Downpours to Drench the Caribbean This Week

By Evan Duffey, Meteorologist
May 28, 2013; 9:30 AM ET
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A large mass of tropical moisture will continue to impact the Caribbean Sea to South Florida through the end of the week, bringing drenching downpours.

As a result, a majority of the islands' residents are at risk for flooding and other issues provided by such consistent and heavy rainfall.

High pressure over Bermuda is expected to strengthen , while broad low pressure near Central America will push moisture north out of South America.

Colliding winds will be found over the Greater Antilles through the week, resulting in heavy showers and thunderstorms.

Activity across the region will be both more numerous and heavier than normal this week. Any individual storm could bring the potential for significant rainfall and as a result, flash flooding.

Urban, low lying, and poor drainage areas will be under the greatest threat this week from flash flooding.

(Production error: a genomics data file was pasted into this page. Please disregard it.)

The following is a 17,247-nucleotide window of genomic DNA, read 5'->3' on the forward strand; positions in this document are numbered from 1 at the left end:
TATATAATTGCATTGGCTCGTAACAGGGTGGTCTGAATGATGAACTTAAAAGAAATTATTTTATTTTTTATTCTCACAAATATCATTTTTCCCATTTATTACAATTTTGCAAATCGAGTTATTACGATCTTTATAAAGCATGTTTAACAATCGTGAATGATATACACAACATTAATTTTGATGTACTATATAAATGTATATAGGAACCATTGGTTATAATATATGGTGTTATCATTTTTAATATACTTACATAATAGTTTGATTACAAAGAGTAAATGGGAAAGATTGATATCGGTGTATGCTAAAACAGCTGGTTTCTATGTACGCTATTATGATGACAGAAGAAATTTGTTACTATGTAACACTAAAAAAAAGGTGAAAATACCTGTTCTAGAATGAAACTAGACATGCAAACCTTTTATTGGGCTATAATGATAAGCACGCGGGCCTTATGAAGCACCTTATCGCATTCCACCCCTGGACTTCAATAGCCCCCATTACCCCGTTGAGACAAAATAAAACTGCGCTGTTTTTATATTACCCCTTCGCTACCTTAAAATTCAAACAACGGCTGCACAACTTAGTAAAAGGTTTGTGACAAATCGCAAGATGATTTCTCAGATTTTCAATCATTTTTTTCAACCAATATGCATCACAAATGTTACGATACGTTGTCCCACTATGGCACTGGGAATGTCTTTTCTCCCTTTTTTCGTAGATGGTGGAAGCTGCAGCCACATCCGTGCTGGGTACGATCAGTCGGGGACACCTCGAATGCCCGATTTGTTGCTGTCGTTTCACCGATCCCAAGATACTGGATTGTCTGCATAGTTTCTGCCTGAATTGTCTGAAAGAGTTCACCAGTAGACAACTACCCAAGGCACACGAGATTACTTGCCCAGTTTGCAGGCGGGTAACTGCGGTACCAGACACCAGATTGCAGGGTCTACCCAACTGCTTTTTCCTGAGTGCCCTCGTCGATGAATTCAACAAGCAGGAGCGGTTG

As the rains continue to pile onto the region, mudslides will become an increasing threat to the region. Soils will eventually become saturated enough that it will be allowed to give way. In the higher terrain of the Greater Antilles, this spells mudslides.

To make matters worse, much of the Caribbean has already seen above-normal precipitation this month. The normal precipitation for San Juan for the month of May is 8.05 inches (20.45 centimeters). San Juan has already seen 10.30 inches (26.16 centimeters) on the month, and this week will certainly see that total rise.

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While some residents may welcome the rain, vacationers in the region may not be happy to hear that the wet pattern may linger for an extended period. The high moisture seems to be locked up over the Greater Antilles through this week and perhaps into the weekend.

Next week, this moisture could develop into a tropical system somewhere from the northwestern Caribbean to the southeastern Gulf of Mexico. If something were to develop, interests western Cuba to Yucatan, Mexico and the southeastern United States could be impacted directly or indirectly.

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